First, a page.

The International Association of Jewish Lawyers and Jurists is a UN-recognized pro-Israel advocacy group. It so happened that on June 24, 2014, 12 days after the abduction and murder of Gilad Sha’ar, 16, Naftali Fraenkel, 16, and Eyal Yifrah, 19, and one week before their bodies were discovered, the UN Human Rights Commission was conducting a hearing focusing on human rights in the Occupied Territories.
The UN should not be looking at Israel’s Occupation at a time like this, argued AJLJ. They provided the following statement:
“Today’s general debate is dedicated to the situation of human rights in the Occupied Palestinian Territories and the Golan Heights. However, it is impossible to focus on such issues in light of recent events. The kidnapping of three Israeli teenagers by Palestinian terrorists and the killing of a 13 year old Israeli boy by a guided missile fired by Syrian forces, fired across the border. Kidnapping and hostage taking, and the targeting of unarmed civilians are all international crimes. Apart from the legal aspects of these acts, the International Association of Jewish Lawyers and Jurists is disappointed by the inaction and apathy of the international community.”
In an apparent effort to shame the world community away from considering the situation of human rights in the Occupied Palestinian Territories, the AJLJ brought to Geneva the three mothers of the teens kidnapped on the West Bank to share their pain. It was not a friendly forum in Geneva. Rachel Fraenkel, who has become the spokesperson for the mothers, was less confident, less impressive here than in interviews we have seen with her since. The young lawyer representative of the Association was also ill at ease. She spoke too fast. She tripped over her scolding words. She projected anger at the world community: How dare they question Israel’s human rights record when it’s so clear that Israel is the victim here. The emotion was heartfelt.
There is, however, a gulf of difference between the emotion expressed by Rachel Fraenkel, and the emotion expressed by AJLJ in its role as defense lawyer for Israel’s occupation. The mothers’ loss is real, deep, universal and deserves our sympathy. Their sons, cruelly cut down, were bright young students, full of life and joy. It matters not that their Yeshiva is on occupied land. It matters not that we may disagree with the mothers’ world view. They deserve, and the world needs, that we offer them our immediate and unconditional comfort and love. But the occupation doesn’t get to ride the coattails of this sympathy.
As Amjad Iraqi points out in his article “Our Problem with Selective Sympathy for Young Victims”, apathy towards “the other” child’s suffering is painful to watch. It’s painful when we watch Netanyahu objectify Palestinians as “wild beasts;” it’s painful when we observe it in Palestinians; and it should be painful if we catch it within ourselves.
Here’s Amjad Iraqi:
“In the two to three weeks following the abduction of the three Israeli boys, at least eight Palestinians were killed during Israel’s military responses in both Gaza and the West Bank. Among them were 10-year-old Ali al-Awour, 15-year-old Mohammad Dudeen and 22-year-old Mustafa Hosni Aslan. Ali died of wounds from an Israeli missile strike in northern Gaza; Mohammad was killed by a single live bullet in the village of Dura; Mustafa was killed by live bullets in Qalandiya refugee camp during clashes with an Israeli military raid.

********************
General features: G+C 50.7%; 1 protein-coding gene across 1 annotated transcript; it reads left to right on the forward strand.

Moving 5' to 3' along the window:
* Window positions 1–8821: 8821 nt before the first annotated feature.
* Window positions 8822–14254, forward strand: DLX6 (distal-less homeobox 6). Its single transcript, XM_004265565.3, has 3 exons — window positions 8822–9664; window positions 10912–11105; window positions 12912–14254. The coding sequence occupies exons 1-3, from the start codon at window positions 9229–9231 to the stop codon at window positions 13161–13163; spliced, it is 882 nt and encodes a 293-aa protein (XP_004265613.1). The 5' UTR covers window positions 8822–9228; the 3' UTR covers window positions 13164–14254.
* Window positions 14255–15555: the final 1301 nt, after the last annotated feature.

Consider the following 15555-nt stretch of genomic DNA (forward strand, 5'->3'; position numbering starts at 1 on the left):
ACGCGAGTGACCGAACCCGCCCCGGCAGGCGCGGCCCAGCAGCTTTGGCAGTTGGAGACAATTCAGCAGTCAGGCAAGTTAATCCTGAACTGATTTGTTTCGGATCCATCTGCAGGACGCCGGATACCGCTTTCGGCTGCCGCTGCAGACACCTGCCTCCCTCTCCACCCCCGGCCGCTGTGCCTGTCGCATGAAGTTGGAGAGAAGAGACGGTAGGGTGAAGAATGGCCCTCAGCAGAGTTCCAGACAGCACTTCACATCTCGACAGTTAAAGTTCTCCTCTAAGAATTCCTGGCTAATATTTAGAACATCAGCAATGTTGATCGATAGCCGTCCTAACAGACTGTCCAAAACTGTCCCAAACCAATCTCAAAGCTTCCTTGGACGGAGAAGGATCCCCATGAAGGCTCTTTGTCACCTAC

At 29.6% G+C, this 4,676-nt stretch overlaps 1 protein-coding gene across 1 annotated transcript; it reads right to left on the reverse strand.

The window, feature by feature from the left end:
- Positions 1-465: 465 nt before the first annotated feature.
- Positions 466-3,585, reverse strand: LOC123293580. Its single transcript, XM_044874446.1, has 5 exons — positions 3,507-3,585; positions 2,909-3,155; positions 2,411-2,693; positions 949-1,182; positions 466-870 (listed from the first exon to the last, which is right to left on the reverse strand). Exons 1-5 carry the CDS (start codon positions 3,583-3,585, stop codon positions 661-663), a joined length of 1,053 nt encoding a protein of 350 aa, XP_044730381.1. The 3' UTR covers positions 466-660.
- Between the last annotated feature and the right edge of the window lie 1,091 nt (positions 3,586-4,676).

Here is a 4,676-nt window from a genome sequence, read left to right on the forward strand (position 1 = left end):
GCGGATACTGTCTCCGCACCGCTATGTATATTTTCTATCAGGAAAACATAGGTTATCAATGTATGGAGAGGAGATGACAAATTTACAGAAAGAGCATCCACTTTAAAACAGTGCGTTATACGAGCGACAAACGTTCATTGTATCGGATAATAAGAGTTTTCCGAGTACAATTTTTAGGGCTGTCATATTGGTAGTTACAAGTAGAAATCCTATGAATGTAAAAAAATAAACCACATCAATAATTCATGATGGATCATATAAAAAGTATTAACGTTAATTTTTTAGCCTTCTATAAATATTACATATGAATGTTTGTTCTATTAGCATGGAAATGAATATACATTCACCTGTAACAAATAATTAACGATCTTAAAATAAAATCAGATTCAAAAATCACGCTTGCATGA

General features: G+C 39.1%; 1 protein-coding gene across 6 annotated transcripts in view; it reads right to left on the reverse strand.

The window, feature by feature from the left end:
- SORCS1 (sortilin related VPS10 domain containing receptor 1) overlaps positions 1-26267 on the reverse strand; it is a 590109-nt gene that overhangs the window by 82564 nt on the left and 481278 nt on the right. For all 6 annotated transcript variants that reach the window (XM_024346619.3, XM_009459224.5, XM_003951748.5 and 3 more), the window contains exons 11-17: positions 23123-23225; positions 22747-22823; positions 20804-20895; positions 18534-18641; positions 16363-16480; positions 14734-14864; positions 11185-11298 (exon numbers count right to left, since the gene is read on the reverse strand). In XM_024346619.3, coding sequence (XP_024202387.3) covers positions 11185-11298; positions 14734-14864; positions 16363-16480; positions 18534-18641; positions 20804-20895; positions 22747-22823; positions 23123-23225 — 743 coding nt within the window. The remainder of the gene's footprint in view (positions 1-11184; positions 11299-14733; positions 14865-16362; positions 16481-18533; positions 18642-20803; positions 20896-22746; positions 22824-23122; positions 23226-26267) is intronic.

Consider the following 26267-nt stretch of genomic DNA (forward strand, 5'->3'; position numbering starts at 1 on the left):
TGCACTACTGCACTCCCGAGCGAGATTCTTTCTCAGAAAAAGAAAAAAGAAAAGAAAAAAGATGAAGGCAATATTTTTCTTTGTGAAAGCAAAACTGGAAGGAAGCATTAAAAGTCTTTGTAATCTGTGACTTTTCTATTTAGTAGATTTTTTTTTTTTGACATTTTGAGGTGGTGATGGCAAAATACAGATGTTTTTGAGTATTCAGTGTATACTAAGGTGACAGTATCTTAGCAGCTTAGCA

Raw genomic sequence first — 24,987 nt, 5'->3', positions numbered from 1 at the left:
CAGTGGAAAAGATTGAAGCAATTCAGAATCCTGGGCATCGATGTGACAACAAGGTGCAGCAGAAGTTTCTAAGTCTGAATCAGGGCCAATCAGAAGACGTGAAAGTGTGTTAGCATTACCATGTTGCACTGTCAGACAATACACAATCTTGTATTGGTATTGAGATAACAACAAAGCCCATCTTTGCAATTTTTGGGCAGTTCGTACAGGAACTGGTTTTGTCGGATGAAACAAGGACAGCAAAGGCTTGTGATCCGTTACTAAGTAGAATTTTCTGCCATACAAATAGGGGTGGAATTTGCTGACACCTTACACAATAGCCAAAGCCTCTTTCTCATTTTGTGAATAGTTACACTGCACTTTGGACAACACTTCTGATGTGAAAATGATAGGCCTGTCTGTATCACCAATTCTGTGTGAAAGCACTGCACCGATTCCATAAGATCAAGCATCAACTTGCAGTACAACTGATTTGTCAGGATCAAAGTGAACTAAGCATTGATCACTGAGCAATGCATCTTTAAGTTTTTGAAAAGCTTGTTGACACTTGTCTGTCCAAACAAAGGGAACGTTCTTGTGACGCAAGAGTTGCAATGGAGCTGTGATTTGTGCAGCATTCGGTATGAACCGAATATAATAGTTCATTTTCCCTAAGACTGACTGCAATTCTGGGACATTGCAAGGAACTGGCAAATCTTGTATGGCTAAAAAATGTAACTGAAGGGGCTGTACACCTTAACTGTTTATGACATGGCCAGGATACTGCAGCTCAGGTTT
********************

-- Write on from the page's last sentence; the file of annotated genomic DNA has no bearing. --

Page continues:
I write the names of those three Palestinian boys not to belittle the horrific deaths of the three Israeli boys. I write their names because, while everyone will remember Gilad, Naftali and Eyal, no one will remember Ali, Mohammad or Mustafa. In the coming days, Israeli and international media will be filled with stories of the Israeli boys’ upbringings, the cries of their loved ones, and the fiery promises of political leaders. The same will not be done for the latter; their existence will merely be recorded by a digit in a casualty data collection, nameless and faceless additions to a chart or a graph. Their killers will never be named or brought to trial.
Even if many of the thousands who attended the funeral may not return the favor, and the occupation continues its collective punishment, our sympathy for victims must cut across partisan lines.
The occupation and those who carry it out, by contrast, don’t deserve protection or sympathy any more than the kidnappers themselves. It’s not “impossible” to focus on human rights violations “because of recent events” as the ALJC spokeswoman argued. To the contrary, it’s more important than ever to do so. And yes, it is perfectly appropriate for AJLJ to bring the mothers of Gilad, Naftali, and Eyal to testify. It’s part of the story. But only a small part. UNHRC should likewise bring to Geneva the mothers of Ali, Mohammad, and Mustafa. Hearing testimony from the victims of Israel’s collective punishment is not unseemly at a time like this.
Targeting of unarmed civilians with guided missiles is an international crime whether it comes from Syrian forces, Hamas, or Israeli soldiers, tanks, and F-16’s. Killing of unarmed civilians is an international crime whether it is done by Amur Abu Aysha and Marwan Kawasme, or by an IDF sniper. AJLJ has it exactly backwards: by conducting hearings on the situation of human rights in the Occupied Palestinian Territories, the world community is not engaged in “inaction and apathy:” it’s the only way the world can engage and show its concern.